In 1975 I joined my parents, Emmett & Ellena Ward, on a trip to Montreal for the 1975 American Bar Association convention. While I was growing up the major focus for family vacations was visiting relatives. Later most of my parents' vacations were to Bar Association meetings of one kind or another. I was able to tag along to several of these including this one to Montreal.
My mother's brother, Lewis Cutrer, and his wife Catherine were also in Montreal. I remember one dinner where he and my mother signed up for the buffet, which included whole lobster. They got their money's worth. Unfortunately I didn't get any pictures of that achievement!
At the time we visited, the sphere was called the Biosphere and was used as a public attraction.
Not long after we visited a fire destroyed the acrylic skin, but it was later restored and currently houses a museum focusing on the Great Lakes-St. Lawrence River ecosystem.
The structure of the sphere supports itself.
This view is from the inside looking out.
In recent years there has been controversy over the use of the term "Eskimo" which some find offensive.
Everyone can agree that the art is lovely. We bought several carvings that I still enjoy today. None so intricate as this one.
After lunch we had time to relax in the garden.
The church is on the Place d'Armes in the old section of Montreal.
At the time that we visited, they had a medieval dining experience that entailed lots of food eaten with fingers or knives without such modern inventions as forks.
It is now a distinguished French restaurant where meals are consumed with more decorum.
Another memorable meal was at Le Caveau. Jim and I ate there some years later. It has since (deservedly) closed.
My terse notes on the slide don't specify the location of this event, but I believe it was the Old Fort on Île-Ste-Hélène.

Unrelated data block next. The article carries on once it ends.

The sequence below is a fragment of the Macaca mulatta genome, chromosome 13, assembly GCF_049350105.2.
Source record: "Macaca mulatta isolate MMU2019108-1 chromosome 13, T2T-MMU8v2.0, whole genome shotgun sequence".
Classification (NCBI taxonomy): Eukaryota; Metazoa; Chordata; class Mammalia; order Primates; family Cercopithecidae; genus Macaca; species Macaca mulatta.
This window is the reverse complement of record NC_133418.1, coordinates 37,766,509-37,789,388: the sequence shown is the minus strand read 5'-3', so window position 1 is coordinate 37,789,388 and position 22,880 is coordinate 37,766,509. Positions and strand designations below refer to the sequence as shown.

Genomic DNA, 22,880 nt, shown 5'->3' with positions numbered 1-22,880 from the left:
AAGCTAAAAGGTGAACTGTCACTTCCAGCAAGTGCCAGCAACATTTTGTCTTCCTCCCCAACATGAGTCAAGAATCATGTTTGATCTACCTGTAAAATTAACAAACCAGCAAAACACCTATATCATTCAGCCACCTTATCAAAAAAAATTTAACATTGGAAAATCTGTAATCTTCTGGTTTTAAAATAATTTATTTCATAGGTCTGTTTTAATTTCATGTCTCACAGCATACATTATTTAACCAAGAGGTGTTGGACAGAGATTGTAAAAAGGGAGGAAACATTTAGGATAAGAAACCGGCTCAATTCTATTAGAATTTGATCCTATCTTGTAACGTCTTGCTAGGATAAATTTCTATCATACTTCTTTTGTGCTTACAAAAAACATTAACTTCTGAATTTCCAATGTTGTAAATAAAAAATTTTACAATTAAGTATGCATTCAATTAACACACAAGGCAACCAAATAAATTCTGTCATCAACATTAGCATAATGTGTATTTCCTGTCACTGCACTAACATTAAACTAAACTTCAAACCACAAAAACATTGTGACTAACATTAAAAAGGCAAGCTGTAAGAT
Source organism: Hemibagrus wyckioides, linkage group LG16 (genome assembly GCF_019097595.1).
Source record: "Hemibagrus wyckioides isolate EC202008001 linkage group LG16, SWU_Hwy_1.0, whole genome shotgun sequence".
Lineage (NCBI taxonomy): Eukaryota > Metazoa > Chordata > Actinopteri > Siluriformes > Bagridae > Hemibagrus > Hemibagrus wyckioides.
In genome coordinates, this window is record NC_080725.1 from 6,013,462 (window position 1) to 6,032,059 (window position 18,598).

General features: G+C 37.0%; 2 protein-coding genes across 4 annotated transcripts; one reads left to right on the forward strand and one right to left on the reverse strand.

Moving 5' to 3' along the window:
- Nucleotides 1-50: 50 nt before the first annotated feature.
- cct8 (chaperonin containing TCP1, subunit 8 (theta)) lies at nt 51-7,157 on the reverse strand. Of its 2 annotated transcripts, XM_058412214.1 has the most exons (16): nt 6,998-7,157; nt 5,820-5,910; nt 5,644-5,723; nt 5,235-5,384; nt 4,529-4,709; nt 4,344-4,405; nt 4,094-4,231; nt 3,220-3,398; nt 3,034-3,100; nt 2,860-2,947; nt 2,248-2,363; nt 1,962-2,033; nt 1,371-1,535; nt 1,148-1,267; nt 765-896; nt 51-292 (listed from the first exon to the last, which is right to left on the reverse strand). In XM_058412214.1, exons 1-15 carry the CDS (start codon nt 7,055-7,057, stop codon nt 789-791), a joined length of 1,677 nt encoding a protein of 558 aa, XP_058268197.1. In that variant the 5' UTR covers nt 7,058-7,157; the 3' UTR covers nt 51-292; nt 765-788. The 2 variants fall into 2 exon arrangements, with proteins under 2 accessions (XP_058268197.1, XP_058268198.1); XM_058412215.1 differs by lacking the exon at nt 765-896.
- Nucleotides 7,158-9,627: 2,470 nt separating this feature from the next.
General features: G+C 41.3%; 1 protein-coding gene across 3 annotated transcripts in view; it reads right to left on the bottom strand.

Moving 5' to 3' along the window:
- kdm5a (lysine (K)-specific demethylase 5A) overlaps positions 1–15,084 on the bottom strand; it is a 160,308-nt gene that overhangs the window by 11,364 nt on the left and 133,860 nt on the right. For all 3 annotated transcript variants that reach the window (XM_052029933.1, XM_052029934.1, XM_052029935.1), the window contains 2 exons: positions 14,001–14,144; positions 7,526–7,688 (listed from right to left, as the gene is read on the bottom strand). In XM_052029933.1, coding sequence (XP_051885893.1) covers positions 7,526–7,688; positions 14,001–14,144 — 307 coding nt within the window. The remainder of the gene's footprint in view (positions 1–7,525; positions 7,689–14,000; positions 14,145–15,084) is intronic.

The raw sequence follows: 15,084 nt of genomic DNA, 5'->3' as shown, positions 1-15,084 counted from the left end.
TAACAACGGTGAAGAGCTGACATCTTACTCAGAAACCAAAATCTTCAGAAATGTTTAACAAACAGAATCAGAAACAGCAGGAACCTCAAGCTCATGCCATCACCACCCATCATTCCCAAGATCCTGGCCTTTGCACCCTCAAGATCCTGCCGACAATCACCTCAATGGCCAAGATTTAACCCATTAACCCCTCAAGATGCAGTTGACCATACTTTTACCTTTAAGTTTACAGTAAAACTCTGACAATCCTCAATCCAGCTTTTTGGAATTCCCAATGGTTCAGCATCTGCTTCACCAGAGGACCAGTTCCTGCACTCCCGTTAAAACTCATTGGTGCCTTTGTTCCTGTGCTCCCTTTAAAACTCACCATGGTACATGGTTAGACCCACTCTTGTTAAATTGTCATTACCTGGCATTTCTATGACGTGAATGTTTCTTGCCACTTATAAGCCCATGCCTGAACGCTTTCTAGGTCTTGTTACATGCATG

The iconic image of the city is the Le Chateau Frontenac, which is a luxury hotel. Someday I would love to stay there.
My main memory of Quebec is showing off to our guide, who was mighty cute, that I knew the names of all the Canadian provinces. He said I was the first American he had met who could do that. At least there aren't 50 of them.
In 1976 I traveled to Toronto for a computer conference for users of the System 2000 database system. This was a flashpoint in my ongoing struggle as a woman in a technological position. I only got approval for this international trip because I had written a paper that had been approved for presentation and publication. It described a new interactive interface to the product that I had developed on my own initiative. After I returned, I was informed by my boss that I would no longer be assigned to the System 2000 project. He was transferring it to one of my (male) colleagues. I guess I was getting too uppity. Upon hearing that news I got a bit explosive and my colleague decided that maybe he didn't want the assignment after all.
I returned to Montreal once again, I forget the year, for a SHARE computer conference. Jim joined me and we had a great time. We revisited Le Caveau, mentioned above, with friends. One of our best funny stories originated in that meal. It's too complicated to repeat here. Ask us.